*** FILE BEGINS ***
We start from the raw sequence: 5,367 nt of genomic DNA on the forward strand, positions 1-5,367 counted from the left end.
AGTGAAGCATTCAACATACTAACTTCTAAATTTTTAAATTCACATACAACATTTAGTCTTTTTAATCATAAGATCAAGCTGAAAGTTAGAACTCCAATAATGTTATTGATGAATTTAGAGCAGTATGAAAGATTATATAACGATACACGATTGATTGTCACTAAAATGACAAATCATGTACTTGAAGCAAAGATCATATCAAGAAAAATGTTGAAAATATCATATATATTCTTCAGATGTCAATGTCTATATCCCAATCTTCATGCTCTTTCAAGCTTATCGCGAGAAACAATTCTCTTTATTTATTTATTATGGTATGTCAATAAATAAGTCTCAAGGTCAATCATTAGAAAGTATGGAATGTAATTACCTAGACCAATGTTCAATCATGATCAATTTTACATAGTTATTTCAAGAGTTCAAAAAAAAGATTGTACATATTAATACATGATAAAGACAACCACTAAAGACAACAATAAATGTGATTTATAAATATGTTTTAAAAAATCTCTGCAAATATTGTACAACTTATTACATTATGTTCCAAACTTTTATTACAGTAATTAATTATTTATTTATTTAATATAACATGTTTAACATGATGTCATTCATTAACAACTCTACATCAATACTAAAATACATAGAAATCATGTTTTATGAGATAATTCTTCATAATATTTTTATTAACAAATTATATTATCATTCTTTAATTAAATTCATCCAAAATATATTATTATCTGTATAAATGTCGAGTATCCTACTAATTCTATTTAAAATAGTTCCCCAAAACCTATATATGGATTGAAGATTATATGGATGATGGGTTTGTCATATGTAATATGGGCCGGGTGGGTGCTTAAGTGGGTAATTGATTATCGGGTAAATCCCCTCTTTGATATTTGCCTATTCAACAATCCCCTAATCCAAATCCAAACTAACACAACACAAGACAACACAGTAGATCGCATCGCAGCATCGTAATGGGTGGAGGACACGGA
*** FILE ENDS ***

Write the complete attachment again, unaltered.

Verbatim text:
We start from the raw sequence: 5,367 nt of genomic DNA on the forward strand, positions 1-5,367 counted from the left end.
AGTGAAGCATTCAACATACTAACTTCTAAATTTTTAAATTCACATACAACATTTAGTCTTTTTAATCATAAGATCAAGCTGAAAGTTAGAACTCCAATAATGTTATTGATGAATTTAGAGCAGTATGAAAGATTATATAACGATACACGATTGATTGTCACTAAAATGACAAATCATGTACTTGAAGCAAAGATCATATCAAGAAAAATGTTGAAAATATCATATATATTCTTCAGATGTCAATGTCTATATCCCAATCTTCATGCTCTTTCAAGCTTATCGCGAGAAACAATTCTCTTTATTTATTTATTATGGTATGTCAATAAATAAGTCTCAAGGTCAATCATTAGAAAGTATGGAATGTAATTACCTAGACCAATGTTCAATCATGATCAATTTTACATAGTTATTTCAAGAGTTCAAAAAAAAGATTGTACATATTAATACATGATAAAGACAACCACTAAAGACAACAATAAATGTGATTTATAAATATGTTTTAAAAAATCTCTGCAAATATTGTACAACTTATTACATTATGTTCCAAACTTTTATTACAGTAATTAATTATTTATTTATTTAATATAACATGTTTAACATGATGTCATTCATTAACAACTCTACATCAATACTAAAATACATAGAAATCATGTTTTATGAGATAATTCTTCATAATATTTTTATTAACAAATTATATTATCATTCTTTAATTAAATTCATCCAAAATATATTATTATCTGTATAAATGTCGAGTATCCTACTAATTCTATTTAAAATAGTTCCCCAAAACCTATATATGGATTGAAGATTATATGGATGATGGGTTTGTCATATGTAATATGGGCCGGGTGGGTGCTTAAGTGGGTAATTGATTATCGGGTAAATCCCCTCTTTGATATTTGCCTATTCAACAATCCCCTAATCCAAATCCAAACTAACACAACACAAGACAACACAGTAGATCGCATCGCAGCATCGTAATGGGTGGAGGACACGGA